Royal Guelphic Order
A star of a Knight Grand Cross of the Royal Guelphic Order (GCH) by Rundell Bridge & Rundell is shown in Figure 8. As with the engraving of the GCB Star shown in Figure 8, this star is also engraved “RUNDELL BRIDGE & RUNDELL, Jewellers TO THEIR MAJESTIES, His Royal Highness the PRINCE REGENT AND THE ROYAL FAMILY”. Thus this star dates between the institution of the Royal Guelphic Order in 1815 and 1820 when the Prince Regent was crowned King George IV. This star is typical of what a Senior British Army or Naval Officer receiving a GCH would have worn after 1815 for distinguished services during the Napoleonic Wars.
A star of a Knight Commander of the Royal Guelphic Order (KCH) by Rundell Bridge & Co. is shown in Figure 9. The reverse of the star is engraved “Rundell Bridge & Co., Jewellers To their Majesties and all the Royal Family”. The change of the firm name from Rundell Bridge & Rundell to Rundell Bridge & Co. occurred in 1834. Therefore, this star dates somewhere between 1834 and the death of King William IV in 1837 as this was last year the order was conferred on British subjects. The red leather case also has the proper Rundell Bridge & Co. paper label for a star of this period. Many late awards of the Royal Guelphic Order such as this star were still made well into the 1830’s for retroactive services in the Napoleonic Wars.
Other Medallic Awards
Rundell Bridge & Rundell manufactured various medallic awards given to British Officers for distinguished service. The firm also produced silver plate, vases and presentation swords given by such patrons as the Lloyd’s Patriotic Fund to British Officers for distinguished services during the Napoleonic Wars.
Army Gold Crosses & Medals
Rundell Bridge & Rundell was involved in the production of Army Gold Crosses and Medals for General Officers and Field Officers for various sanctioned Napoleonic battles. An example of a Small Army Gold Medal in its Rundell Bridge & Rundell red leather case (and label) is shown in Figure 10. While Rundell Bridge & Rundell records related to the supply of these crosses and medals are elusive, I was able to find a reference below regarding the manufacture of the Maida Gold Medal in Parliamentary Papers for the Account of the Extraordinary Expenses of the Army (8):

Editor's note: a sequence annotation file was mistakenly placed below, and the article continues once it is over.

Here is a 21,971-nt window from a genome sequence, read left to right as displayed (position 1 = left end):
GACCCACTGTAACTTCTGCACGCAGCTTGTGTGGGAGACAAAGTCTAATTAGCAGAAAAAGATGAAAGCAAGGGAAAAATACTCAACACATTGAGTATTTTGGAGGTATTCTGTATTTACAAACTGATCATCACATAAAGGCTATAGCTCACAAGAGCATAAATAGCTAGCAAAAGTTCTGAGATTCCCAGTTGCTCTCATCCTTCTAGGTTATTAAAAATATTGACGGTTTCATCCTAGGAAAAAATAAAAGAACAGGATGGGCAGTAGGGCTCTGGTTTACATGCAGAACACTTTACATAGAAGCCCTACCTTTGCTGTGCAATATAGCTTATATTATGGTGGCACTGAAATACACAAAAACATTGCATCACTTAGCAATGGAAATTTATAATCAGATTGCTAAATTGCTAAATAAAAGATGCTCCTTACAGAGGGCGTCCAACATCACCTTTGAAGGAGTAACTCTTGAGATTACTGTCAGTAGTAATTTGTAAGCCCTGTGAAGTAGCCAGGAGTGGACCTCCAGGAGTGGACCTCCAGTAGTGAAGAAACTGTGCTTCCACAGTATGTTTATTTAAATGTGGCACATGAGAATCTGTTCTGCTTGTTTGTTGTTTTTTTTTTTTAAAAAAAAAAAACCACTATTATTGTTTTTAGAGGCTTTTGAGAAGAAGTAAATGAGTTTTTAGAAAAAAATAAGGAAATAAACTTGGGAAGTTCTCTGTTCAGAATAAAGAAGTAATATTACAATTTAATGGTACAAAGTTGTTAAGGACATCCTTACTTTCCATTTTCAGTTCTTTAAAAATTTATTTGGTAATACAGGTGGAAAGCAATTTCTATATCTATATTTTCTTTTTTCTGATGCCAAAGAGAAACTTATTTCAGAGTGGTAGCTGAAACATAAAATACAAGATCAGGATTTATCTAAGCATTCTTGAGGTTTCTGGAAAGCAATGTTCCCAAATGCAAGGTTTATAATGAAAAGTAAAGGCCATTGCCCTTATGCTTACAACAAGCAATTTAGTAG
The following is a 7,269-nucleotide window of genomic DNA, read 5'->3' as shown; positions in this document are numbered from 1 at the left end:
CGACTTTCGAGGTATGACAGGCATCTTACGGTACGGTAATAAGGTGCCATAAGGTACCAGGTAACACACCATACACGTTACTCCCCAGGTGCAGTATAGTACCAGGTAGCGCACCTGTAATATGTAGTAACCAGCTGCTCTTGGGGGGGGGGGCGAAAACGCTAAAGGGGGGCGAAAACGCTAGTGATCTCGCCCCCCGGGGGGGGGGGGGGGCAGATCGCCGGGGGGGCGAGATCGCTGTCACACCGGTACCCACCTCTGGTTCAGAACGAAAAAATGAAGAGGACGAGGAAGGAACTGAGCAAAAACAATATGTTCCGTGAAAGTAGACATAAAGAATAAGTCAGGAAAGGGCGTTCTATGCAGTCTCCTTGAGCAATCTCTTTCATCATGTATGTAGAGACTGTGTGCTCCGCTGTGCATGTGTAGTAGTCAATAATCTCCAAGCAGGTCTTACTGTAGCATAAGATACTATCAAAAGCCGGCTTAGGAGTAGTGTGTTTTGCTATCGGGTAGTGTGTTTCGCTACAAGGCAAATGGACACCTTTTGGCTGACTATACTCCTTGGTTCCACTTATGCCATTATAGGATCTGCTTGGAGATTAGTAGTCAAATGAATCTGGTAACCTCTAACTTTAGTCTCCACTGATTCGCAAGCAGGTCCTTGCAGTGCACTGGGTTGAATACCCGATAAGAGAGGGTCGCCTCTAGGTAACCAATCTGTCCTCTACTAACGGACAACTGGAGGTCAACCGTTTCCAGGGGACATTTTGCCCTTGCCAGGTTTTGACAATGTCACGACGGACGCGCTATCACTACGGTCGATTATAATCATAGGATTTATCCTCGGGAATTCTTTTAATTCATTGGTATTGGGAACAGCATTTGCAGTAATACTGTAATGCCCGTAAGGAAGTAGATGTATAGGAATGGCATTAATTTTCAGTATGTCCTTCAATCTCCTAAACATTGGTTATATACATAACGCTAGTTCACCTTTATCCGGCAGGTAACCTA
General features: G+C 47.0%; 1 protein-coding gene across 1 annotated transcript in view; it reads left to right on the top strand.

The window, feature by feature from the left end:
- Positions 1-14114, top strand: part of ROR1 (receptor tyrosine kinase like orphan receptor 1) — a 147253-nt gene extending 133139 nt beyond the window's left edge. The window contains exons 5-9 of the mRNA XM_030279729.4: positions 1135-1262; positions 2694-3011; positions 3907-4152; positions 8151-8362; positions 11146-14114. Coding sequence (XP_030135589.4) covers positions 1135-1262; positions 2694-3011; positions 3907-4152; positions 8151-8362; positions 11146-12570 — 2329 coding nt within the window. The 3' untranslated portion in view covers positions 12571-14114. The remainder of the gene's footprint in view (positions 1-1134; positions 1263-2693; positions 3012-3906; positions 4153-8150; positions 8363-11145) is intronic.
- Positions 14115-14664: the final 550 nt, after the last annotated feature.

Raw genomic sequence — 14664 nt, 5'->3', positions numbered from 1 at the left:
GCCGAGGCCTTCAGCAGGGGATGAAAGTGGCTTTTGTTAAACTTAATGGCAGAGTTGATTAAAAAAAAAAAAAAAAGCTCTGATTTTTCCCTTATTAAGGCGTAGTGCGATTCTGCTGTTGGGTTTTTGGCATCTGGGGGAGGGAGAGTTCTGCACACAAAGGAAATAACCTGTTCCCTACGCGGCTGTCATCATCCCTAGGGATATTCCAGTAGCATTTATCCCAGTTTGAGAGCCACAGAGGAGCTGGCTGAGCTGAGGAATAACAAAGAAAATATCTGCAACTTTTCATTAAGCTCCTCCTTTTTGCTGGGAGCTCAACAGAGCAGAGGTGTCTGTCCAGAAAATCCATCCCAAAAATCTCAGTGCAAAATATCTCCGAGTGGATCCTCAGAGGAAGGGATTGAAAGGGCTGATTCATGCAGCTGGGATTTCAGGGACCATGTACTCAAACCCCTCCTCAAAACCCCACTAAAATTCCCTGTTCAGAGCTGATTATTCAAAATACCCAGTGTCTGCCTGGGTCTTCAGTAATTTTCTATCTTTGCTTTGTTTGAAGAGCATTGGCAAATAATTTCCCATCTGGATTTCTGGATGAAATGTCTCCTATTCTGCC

March 29th 1809 – To Messrs. Rundell and Bridge, for gold medals made by them in honour of the Victory at Maida——£509, 8 shillings and 6 sixpence
An example of an “embellished” Soho-minted Gold Seringapatam Medal by Rundell Bridge & Rundell is shown in Figure 11. This particular Gold Seringapatam Medal, awarded to Brigadier-General Alexander Walker, late First Resident of Baroda and Quarter-Master-General to the Bombay Army, was sold by Dix Noonan & Webb Auctioneers on December 11th, 2013. This work, probably privately paid for by Walker, consisted of “glazing” the medal with glass lunettes on both the obverse and reverse, adding a combination ornate suspension & Seringapatam bar in the fashion of an Army Gold Medal, adding a gold ribbon buckle, and placing the medal in a fitted red leather case (with label) to protect the glass lunettes. The Seringapatam Medals were originally issued without any means of suspension and was no doubt done so Walker could wear the medal on his uniform.
Field Marshal Wellington’s Baton
Rundell Bridge & Rundell designed and produced the Duke of Wellington’s Field Marshal Baton given to him by the Prince Regent to commemorate his magnificent victory at Vittoria in 1813. This gesture by the Prince Regent was spurred on when French Marshal Jean-Baptiste Jourdan’s baton (captured at Vittoria) was laid at the feet of the Prince Regent. When the Prince Regent realized that Wellington had no similar “symbol of honour” signifying the Duke’s rank, he ordered a baton to be fabricated by Rundell Bridge & Rundell and immediately dispatched to Spain with the following letter (9):